There has been a lot of discussion following the release of Gonski 2.0 and it provides much food for thought for anyone in the education space – parents and practitioners alike.

At first the recommendations in the report seem vital if we are to produce school graduates who have the necessary skills to function and positively contribute to a world of "significant economic, social and technological change" where the pace of change is staggeringly fast. But there is one area in which comes unstuck. It states that students must be “creative, connected and engaged” and that there needs to be more emphasis on general capabilities such as “critical and creative thinking.” The notion, however, that one can teach ‘critical and creative thinking’ devoid of deep content knowledge is a farce and not one that we commit to at Carmel School. Without a fundamental understanding of both the basics (literacy and numeracy) as well as subject specific knowledge, no one, let alone young minds, can possibly engage in thinking that is either creative or critical. Attempting to teach generic thinking skills just won’t work.

What does work is teaching students, no matter how young, about a specific topic. Armed with some knowledge, their desire to learn more grows and their questioning becomes more sophisticated.

Jews have a long, successful history of teaching critical thinking alongside deep understanding of content knowledge through Talmud study. Talmud study sharpens the mind so much that it was taken on by many schools in South Korea. Our students see how great thinkers thought before them and mimic and model, learning from example in order to be more steady and steadfast in their own thinking skills. As Mrs Thorpe instructed a few years ago ahead of the Mikolot “we study the speeches of Aristotle and we use his structure as our template. If it worked for him, it will work for us.”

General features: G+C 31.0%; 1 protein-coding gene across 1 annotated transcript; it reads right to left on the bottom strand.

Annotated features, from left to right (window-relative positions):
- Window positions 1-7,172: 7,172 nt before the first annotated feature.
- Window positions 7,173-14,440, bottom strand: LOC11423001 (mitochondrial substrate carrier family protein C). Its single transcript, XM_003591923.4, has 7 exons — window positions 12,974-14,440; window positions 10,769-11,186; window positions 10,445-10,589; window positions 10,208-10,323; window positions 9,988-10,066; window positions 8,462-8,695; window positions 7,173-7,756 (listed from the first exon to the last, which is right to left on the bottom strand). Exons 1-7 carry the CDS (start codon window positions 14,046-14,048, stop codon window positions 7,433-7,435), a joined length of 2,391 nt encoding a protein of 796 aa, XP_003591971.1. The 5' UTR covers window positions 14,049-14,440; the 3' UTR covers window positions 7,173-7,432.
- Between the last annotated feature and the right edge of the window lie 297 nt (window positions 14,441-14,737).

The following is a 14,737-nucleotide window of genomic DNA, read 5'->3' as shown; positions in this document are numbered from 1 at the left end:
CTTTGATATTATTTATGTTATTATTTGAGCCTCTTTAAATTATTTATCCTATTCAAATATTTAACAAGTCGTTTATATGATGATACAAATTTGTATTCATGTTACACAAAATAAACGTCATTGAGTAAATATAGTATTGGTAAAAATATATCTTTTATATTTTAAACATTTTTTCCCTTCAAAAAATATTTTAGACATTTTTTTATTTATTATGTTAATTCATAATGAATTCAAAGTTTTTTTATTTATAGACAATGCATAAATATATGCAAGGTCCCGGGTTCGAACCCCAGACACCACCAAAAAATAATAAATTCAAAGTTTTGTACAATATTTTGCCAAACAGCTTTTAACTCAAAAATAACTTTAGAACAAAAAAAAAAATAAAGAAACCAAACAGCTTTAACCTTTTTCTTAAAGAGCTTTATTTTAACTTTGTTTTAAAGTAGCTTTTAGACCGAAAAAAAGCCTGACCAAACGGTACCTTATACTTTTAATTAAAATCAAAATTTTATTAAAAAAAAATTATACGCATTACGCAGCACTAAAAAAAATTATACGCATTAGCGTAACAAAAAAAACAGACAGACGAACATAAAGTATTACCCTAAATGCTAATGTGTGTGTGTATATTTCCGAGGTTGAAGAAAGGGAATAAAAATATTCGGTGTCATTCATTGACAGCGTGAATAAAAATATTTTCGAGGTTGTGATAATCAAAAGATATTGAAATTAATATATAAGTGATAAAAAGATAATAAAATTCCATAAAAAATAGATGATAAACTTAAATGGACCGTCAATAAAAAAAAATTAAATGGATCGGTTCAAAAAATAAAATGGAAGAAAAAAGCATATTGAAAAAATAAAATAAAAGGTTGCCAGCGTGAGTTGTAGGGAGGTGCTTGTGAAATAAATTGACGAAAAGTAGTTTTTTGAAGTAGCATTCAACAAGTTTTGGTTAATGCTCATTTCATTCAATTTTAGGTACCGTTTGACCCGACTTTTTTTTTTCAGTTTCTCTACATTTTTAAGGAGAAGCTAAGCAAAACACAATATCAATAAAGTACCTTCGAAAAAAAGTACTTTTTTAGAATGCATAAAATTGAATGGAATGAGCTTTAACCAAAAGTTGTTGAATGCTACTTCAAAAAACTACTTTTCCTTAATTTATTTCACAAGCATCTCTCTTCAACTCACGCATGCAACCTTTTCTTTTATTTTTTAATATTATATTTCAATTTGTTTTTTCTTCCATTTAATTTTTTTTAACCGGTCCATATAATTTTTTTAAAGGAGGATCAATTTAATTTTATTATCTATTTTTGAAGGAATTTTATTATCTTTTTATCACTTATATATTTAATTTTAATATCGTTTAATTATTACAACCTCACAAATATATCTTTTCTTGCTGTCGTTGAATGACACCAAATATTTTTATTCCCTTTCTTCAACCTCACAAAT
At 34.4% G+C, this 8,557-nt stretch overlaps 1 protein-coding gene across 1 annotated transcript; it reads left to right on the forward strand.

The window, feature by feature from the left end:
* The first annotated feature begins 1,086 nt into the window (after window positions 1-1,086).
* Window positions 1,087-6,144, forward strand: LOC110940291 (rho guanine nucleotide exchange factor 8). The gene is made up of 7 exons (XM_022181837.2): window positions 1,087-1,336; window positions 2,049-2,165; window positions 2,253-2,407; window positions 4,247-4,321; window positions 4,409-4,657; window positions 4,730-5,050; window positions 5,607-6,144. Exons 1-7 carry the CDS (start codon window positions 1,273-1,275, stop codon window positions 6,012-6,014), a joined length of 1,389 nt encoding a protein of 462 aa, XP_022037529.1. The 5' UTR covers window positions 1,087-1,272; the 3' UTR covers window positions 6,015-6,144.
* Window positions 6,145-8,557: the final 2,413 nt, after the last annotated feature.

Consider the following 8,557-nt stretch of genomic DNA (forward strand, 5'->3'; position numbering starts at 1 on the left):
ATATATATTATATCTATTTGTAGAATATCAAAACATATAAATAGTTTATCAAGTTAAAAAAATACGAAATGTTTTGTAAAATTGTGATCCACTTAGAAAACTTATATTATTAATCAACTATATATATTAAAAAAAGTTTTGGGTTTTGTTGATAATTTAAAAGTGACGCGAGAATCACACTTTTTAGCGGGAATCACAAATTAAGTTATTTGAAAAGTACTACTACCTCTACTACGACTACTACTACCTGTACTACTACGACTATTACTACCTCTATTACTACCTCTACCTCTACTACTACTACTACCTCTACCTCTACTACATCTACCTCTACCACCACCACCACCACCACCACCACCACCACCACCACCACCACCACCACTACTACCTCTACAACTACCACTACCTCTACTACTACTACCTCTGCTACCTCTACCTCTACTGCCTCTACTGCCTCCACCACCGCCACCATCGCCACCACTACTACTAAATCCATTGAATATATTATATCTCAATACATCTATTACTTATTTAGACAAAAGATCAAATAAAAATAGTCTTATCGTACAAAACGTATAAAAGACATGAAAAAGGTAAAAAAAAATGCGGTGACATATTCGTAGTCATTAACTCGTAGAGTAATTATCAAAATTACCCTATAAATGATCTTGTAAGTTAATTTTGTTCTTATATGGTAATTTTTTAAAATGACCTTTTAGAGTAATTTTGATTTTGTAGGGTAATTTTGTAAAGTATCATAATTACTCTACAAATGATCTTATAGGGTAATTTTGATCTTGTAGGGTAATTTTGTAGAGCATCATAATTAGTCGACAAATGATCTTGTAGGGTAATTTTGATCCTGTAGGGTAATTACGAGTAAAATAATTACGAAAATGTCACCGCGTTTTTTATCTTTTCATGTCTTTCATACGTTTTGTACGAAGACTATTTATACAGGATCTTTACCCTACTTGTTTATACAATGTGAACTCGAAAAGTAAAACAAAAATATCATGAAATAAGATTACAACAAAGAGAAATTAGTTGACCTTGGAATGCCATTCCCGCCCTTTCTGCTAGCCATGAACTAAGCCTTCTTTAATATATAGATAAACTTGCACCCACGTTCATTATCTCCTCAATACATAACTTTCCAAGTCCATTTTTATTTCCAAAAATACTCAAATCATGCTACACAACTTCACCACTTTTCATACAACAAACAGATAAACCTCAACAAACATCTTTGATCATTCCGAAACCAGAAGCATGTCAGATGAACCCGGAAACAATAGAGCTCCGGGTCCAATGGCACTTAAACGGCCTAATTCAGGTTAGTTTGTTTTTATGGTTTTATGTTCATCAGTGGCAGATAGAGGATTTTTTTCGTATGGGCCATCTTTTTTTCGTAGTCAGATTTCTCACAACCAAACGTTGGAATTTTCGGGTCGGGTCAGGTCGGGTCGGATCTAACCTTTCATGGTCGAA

It is not by chance that the Carmel motto is Faith and Knowledge. Faith is easily understood; we are a Jewish school with Jewish values and Jewish teachings. However some may see the ‘knowledge’ part of our motto as passé when we really want to teach our children ‘critical thinking’. Rest assured, it is the emphasis on knowledge that provides the greatest assurance for our students as they enter a world where careers change faster than windows updates. It is knowledge that is the indispensable basis for the jargon heavy lofty motherhood statements of Gonski 2.0. 

Shabbat Shalom